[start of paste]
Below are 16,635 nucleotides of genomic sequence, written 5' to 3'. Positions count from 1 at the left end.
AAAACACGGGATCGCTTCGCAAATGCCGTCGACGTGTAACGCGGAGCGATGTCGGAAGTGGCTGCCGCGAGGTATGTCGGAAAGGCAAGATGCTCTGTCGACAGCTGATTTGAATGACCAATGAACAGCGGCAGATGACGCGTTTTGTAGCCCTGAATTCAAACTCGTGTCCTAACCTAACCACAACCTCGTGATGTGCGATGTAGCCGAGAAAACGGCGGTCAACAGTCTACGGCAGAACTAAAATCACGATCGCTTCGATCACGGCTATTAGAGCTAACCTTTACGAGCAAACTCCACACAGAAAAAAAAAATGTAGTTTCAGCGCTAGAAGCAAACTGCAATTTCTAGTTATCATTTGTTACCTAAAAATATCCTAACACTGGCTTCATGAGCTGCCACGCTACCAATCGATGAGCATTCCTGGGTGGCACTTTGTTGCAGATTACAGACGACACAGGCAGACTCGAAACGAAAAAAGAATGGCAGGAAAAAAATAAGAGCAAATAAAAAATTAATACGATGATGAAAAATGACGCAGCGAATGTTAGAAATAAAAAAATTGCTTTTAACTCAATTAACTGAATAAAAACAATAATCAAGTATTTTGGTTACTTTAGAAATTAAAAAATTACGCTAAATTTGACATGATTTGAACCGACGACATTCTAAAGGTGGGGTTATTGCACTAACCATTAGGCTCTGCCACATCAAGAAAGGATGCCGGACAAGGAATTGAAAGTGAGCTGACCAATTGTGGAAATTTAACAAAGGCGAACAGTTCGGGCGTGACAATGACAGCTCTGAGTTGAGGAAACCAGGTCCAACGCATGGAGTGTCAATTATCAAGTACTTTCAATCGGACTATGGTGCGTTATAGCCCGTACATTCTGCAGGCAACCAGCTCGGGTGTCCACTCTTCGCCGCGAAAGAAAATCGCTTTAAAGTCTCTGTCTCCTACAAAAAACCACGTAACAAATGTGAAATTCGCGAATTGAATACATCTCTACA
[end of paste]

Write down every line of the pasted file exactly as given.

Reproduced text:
Below are 16,635 nucleotides of genomic sequence, written 5' to 3'. Positions count from 1 at the left end.
AAAACACGGGATCGCTTCGCAAATGCCGTCGACGTGTAACGCGGAGCGATGTCGGAAGTGGCTGCCGCGAGGTATGTCGGAAAGGCAAGATGCTCTGTCGACAGCTGATTTGAATGACCAATGAACAGCGGCAGATGACGCGTTTTGTAGCCCTGAATTCAAACTCGTGTCCTAACCTAACCACAACCTCGTGATGTGCGATGTAGCCGAGAAAACGGCGGTCAACAGTCTACGGCAGAACTAAAATCACGATCGCTTCGATCACGGCTATTAGAGCTAACCTTTACGAGCAAACTCCACACAGAAAAAAAAAATGTAGTTTCAGCGCTAGAAGCAAACTGCAATTTCTAGTTATCATTTGTTACCTAAAAATATCCTAACACTGGCTTCATGAGCTGCCACGCTACCAATCGATGAGCATTCCTGGGTGGCACTTTGTTGCAGATTACAGACGACACAGGCAGACTCGAAACGAAAAAAGAATGGCAGGAAAAAAATAAGAGCAAATAAAAAATTAATACGATGATGAAAAATGACGCAGCGAATGTTAGAAATAAAAAAATTGCTTTTAACTCAATTAACTGAATAAAAACAATAATCAAGTATTTTGGTTACTTTAGAAATTAAAAAATTACGCTAAATTTGACATGATTTGAACCGACGACATTCTAAAGGTGGGGTTATTGCACTAACCATTAGGCTCTGCCACATCAAGAAAGGATGCCGGACAAGGAATTGAAAGTGAGCTGACCAATTGTGGAAATTTAACAAAGGCGAACAGTTCGGGCGTGACAATGACAGCTCTGAGTTGAGGAAACCAGGTCCAACGCATGGAGTGTCAATTATCAAGTACTTTCAATCGGACTATGGTGCGTTATAGCCCGTACATTCTGCAGGCAACCAGCTCGGGTGTCCACTCTTCGCCGCGAAAGAAAATCGCTTTAAAGTCTCTGTCTCCTACAAAAAACCACGTAACAAATGTGAAATTCGCGAATTGAATACATCTCTACA